BetterPhoto Q&A
Category: New Questions

Photography Question 
Angela  McClain
 

How to Take Christmas Photos and Show Twinkling


 
  infront of fireplace
infront of fireplace
photo of myself and my children
© Angela  McClain
 
 
I can't figure out how to take a good photo in front of the Christmas tree and show the twinkling lights behind the object. I have tried no lights, dim lighting and so on. I still have not got the effect I was looking for. Seems all the photos I take are washed out to a point. Would like to catch the warm lighting of the fire and lights on the tree and still see my family.


To love this question, log in above
12/4/2001 1:18:02 AM

 
Jeff S. Kennedy   I'm not entirely clear as to what you want. The photo you attached looks pretty good to me. If you want to give the impression of twinkling lights then you might try a star filter.


To love this comment, log in above
12/4/2001 12:15:48 PM

 
John A. Lind
BetterPhoto Member Since: 9/27/2001
  Angela,
Your photograph does look fine compositionally; the camera angle looks decent. Keep it level to keep the fireplace looking natural (don't tilt it up or down). In looking at the shadows in the photograph, it appears you used an on-camera flash aimed directly at you. This is called "frontal" lighting. From a flash mounted on the camera and aimed directly at the subject it leave zero or nearly zero visible shadows, and is often harsh.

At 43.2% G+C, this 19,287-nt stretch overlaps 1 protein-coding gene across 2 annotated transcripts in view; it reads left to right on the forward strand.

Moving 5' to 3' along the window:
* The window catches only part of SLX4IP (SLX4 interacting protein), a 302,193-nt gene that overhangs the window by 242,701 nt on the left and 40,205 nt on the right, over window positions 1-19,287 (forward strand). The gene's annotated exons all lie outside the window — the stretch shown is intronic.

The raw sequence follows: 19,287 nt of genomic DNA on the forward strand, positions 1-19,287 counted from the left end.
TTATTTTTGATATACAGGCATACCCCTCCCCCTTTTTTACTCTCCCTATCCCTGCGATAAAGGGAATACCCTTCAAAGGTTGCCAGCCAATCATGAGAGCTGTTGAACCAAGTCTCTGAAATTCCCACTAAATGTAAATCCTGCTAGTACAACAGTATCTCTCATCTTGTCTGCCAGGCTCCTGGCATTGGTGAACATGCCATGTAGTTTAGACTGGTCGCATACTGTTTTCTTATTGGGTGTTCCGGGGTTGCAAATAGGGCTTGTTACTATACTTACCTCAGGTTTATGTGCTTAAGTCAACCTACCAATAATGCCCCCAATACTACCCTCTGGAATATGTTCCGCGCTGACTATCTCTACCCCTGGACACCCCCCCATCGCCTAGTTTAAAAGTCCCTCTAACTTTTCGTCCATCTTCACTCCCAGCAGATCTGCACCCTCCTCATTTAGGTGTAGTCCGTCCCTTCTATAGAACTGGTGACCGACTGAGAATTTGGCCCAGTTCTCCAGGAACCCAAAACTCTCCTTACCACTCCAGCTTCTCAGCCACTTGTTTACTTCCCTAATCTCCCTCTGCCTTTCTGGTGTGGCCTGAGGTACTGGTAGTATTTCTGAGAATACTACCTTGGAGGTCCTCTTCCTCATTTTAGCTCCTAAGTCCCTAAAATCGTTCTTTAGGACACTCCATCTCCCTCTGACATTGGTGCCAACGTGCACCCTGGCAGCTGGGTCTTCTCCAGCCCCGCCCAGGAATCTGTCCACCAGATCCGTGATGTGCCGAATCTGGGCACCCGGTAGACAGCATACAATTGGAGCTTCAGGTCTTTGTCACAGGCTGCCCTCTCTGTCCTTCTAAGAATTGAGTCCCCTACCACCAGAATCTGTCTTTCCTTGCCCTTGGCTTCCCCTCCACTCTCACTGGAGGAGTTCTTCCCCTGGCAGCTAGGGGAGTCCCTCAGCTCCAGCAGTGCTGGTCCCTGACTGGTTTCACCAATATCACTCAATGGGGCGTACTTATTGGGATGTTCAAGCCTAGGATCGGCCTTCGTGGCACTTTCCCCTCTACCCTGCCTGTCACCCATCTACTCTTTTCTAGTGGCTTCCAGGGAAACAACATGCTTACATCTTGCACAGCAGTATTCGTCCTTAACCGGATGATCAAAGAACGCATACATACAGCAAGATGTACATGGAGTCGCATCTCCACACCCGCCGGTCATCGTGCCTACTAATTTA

From the description of what you want, I don't believe you can achieve it with direct, on-camera flash. Even with studio equipment, including soft boxes over the strobe(s) and separate reflector(s) for fill, the lighting setup would not be that simple. You didn't state what type of camera you are using, or the type of flash unit. If it's built-in to the camera, there's not much you can do. If it attaches to the camera, there may be some things to try, depending on its capabilities.

You already know the basic issue is lighting. Take a detailed look at where all the light in this photo came from and how powerful each light source is compared to all the others:
1. Fire: it's behind you, so it cannot illuminate the part of you that's facing the camera. Even so, it can still contribute to the ambience.
2. Christmas lights: they're also behind you and cannot illumnate the part of you facing the camera either. However, I'm glad you have them turned on. They would turn out bland and flat if they weren't.